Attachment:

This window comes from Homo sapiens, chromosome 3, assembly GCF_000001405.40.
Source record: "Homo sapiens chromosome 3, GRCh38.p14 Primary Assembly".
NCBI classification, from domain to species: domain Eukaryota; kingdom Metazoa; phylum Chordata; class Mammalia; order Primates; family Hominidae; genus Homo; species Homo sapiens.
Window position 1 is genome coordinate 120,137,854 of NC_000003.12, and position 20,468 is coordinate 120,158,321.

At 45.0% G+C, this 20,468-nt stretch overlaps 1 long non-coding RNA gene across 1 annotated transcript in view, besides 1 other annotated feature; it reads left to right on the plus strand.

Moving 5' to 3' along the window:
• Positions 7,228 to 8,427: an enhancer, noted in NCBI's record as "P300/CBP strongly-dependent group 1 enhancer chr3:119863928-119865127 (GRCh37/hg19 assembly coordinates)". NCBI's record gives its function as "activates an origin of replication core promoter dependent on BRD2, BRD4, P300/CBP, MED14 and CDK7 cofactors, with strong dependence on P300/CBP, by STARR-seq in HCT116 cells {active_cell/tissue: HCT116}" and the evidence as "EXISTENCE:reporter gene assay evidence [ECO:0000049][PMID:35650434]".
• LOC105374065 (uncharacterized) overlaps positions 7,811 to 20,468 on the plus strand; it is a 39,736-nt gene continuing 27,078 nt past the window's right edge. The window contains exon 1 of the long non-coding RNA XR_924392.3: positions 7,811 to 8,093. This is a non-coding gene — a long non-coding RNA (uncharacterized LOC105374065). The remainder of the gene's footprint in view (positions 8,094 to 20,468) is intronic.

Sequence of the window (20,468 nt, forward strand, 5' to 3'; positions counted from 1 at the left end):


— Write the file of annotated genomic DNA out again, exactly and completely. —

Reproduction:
This window comes from Homo sapiens, chromosome 3, assembly GCF_000001405.40.
Source record: "Homo sapiens chromosome 3, GRCh38.p14 Primary Assembly".
NCBI classification, from domain to species: domain Eukaryota; kingdom Metazoa; phylum Chordata; class Mammalia; order Primates; family Hominidae; genus Homo; species Homo sapiens.
Window position 1 is genome coordinate 120,137,854 of NC_000003.12, and position 20,468 is coordinate 120,158,321.

At 45.0% G+C, this 20,468-nt stretch overlaps 1 long non-coding RNA gene across 1 annotated transcript in view, besides 1 other annotated feature; it reads left to right on the plus strand.

Moving 5' to 3' along the window:
• Positions 7,228 to 8,427: an enhancer, noted in NCBI's record as "P300/CBP strongly-dependent group 1 enhancer chr3:119863928-119865127 (GRCh37/hg19 assembly coordinates)". NCBI's record gives its function as "activates an origin of replication core promoter dependent on BRD2, BRD4, P300/CBP, MED14 and CDK7 cofactors, with strong dependence on P300/CBP, by STARR-seq in HCT116 cells {active_cell/tissue: HCT116}" and the evidence as "EXISTENCE:reporter gene assay evidence [ECO:0000049][PMID:35650434]".
• LOC105374065 (uncharacterized) overlaps positions 7,811 to 20,468 on the plus strand; it is a 39,736-nt gene continuing 27,078 nt past the window's right edge. The window contains exon 1 of the long non-coding RNA XR_924392.3: positions 7,811 to 8,093. This is a non-coding gene — a long non-coding RNA (uncharacterized LOC105374065). The remainder of the gene's footprint in view (positions 8,094 to 20,468) is intronic.

Sequence of the window (20,468 nt, forward strand, 5' to 3'; positions counted from 1 at the left end):